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Inspired by the sequencing of the human genome and the rice genome, artists and scientists have created Ecce Homology, an interactive art installation that transforms genomic data into unique visual compositions. The work is on display at the UCLA Fowler Museum of Cultural History in Los Angeles, California.

Ecce Homology 2003, interactive installation, 60-by-12 feet.
The luminous interactive projections of DNA and protein are created by viewers.

Visitors to the work become part of a huge projection. By moving their bodies slowly in the gallery, they create visual projections, or “pictograms,” that represent either a human gene or a rice gene that helps break starch down into carbon dioxide.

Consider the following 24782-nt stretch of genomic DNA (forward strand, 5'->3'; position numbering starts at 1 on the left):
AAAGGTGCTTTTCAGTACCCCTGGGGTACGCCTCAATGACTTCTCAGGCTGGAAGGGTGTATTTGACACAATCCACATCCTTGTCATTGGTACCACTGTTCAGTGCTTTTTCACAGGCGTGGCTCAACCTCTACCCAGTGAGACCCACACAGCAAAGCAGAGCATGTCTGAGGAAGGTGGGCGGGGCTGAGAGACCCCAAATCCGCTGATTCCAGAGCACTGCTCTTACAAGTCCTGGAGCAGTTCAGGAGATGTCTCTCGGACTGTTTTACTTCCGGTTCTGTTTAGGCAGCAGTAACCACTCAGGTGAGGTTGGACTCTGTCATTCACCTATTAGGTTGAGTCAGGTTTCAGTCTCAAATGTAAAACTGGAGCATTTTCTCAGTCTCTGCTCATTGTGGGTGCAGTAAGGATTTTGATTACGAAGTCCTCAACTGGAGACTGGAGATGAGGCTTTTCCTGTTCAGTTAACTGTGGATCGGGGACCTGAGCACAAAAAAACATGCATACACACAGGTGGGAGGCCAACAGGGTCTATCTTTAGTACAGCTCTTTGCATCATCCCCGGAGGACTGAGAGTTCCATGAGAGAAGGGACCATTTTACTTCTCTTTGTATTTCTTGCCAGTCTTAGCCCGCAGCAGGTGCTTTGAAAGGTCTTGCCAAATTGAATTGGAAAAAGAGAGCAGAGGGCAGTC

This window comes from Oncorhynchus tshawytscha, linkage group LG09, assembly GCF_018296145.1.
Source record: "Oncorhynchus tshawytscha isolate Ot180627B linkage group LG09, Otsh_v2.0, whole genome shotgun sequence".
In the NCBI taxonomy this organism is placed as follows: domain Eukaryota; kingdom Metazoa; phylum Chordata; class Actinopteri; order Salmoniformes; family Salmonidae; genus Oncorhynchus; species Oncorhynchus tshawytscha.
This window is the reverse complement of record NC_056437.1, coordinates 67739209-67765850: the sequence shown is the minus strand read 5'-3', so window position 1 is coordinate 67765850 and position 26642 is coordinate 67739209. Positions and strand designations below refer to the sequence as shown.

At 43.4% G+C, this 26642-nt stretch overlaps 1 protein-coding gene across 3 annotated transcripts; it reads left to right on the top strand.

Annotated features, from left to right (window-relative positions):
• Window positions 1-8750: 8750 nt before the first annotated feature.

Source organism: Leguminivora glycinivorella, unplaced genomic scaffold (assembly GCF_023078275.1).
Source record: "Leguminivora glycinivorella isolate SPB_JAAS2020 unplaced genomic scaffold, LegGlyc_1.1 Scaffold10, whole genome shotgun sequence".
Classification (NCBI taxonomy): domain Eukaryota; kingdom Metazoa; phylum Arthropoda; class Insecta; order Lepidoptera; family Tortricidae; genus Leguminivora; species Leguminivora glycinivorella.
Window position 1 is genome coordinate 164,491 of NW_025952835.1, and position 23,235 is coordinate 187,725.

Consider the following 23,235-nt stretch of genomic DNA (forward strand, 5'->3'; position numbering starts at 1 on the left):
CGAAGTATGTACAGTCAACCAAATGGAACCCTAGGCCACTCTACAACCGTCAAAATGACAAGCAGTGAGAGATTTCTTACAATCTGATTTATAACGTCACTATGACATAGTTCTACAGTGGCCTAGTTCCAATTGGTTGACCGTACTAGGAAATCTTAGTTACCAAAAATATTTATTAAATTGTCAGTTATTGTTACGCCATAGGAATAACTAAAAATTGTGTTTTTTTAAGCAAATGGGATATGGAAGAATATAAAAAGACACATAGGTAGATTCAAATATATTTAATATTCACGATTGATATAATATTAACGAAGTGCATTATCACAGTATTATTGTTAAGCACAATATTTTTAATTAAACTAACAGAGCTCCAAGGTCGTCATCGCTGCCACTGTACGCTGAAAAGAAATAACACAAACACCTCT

The pictograms are metaphors for the cycling of energy and the unity of life, according to the artists. The work represents artistically the process by which scientists search DNA databases to find similar genes in different species. The search tool is called “BLAST” (Basic Local Alignment Search Tool).

Ecce Homology 2003.
Detail of the interactive process triggered by viewers.

The art was created by in silico v1.0 —a group of molecular biologists, software developers, computer graphics designers, and visual artists. Ruth West, a lecturer and media artist at the University of California, Los Angeles, led the team.

Ecce Homology is on view at the Fowler museum through January 4, 2004.

For more information, visit the Ecce Homology Website.

See related article Skinny Dipping in the Gene Pool.

Birgit Reinert

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